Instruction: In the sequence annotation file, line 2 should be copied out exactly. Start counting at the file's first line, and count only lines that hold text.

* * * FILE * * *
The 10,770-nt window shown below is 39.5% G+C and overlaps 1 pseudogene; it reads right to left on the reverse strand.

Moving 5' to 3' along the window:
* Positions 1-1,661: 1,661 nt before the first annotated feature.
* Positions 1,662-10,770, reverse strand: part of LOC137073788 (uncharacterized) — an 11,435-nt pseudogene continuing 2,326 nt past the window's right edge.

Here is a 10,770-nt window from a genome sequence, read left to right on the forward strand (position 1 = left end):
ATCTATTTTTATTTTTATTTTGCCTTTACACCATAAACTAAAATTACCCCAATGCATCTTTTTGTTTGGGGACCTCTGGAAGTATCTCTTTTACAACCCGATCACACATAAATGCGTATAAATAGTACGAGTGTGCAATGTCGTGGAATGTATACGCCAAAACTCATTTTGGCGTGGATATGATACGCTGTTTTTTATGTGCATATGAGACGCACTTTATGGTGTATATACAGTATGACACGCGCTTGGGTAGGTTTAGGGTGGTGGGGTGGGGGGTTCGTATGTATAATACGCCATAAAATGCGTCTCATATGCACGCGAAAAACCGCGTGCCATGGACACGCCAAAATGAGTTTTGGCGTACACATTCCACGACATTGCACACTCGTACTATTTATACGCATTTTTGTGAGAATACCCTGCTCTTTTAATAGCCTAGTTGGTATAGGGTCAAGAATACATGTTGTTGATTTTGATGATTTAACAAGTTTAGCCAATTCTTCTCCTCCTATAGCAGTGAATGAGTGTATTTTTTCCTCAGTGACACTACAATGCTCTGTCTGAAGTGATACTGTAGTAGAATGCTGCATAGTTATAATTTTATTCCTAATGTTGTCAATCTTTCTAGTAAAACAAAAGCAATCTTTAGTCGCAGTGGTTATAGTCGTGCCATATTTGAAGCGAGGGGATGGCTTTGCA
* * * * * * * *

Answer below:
Moving 5' to 3' along the window: